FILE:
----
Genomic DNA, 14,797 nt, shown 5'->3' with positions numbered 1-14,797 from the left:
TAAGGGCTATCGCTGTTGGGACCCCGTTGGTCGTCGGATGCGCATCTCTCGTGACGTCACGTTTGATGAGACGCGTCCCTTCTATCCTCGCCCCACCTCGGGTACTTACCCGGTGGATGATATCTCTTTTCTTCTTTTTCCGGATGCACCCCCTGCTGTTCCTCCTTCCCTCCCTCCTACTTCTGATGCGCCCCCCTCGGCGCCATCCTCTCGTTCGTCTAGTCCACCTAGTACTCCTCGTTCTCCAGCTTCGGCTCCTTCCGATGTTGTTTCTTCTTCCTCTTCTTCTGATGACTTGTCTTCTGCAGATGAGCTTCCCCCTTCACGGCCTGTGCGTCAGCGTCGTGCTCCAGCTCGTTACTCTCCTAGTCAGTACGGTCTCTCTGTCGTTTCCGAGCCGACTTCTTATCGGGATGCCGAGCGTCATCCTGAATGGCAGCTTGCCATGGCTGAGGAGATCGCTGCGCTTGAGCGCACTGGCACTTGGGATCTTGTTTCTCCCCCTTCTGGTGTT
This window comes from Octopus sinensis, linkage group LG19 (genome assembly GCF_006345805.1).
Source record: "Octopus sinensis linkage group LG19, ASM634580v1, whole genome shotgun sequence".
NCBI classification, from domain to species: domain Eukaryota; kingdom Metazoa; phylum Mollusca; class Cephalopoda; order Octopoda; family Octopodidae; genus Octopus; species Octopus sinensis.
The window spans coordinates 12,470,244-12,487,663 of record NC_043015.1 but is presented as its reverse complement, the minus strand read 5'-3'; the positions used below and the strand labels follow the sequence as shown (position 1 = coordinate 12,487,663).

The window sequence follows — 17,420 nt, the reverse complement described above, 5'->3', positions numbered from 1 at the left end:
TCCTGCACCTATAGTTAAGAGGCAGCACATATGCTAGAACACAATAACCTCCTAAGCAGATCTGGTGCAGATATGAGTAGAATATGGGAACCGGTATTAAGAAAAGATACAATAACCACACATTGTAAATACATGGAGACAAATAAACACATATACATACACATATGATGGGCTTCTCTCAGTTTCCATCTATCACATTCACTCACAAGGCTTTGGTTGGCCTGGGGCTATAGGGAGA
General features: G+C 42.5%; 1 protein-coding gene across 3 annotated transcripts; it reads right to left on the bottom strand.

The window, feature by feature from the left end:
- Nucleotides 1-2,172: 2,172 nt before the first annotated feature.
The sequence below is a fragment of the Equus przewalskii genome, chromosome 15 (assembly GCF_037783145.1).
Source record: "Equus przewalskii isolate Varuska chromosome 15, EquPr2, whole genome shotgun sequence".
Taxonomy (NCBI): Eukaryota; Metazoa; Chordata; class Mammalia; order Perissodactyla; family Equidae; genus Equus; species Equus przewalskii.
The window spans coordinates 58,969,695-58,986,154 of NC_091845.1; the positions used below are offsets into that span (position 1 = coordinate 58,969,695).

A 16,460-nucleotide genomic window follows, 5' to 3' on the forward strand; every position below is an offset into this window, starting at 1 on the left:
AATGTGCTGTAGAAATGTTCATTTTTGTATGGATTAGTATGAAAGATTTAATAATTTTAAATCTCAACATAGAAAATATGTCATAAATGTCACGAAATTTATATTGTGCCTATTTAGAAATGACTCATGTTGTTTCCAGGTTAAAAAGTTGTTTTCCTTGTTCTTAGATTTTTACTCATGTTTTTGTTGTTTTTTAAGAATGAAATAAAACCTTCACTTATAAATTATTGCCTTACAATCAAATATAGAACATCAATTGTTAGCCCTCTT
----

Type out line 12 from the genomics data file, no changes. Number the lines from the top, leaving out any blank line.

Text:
The sequence below is a fragment of the Equus przewalskii genome, chromosome 15 (assembly GCF_037783145.1).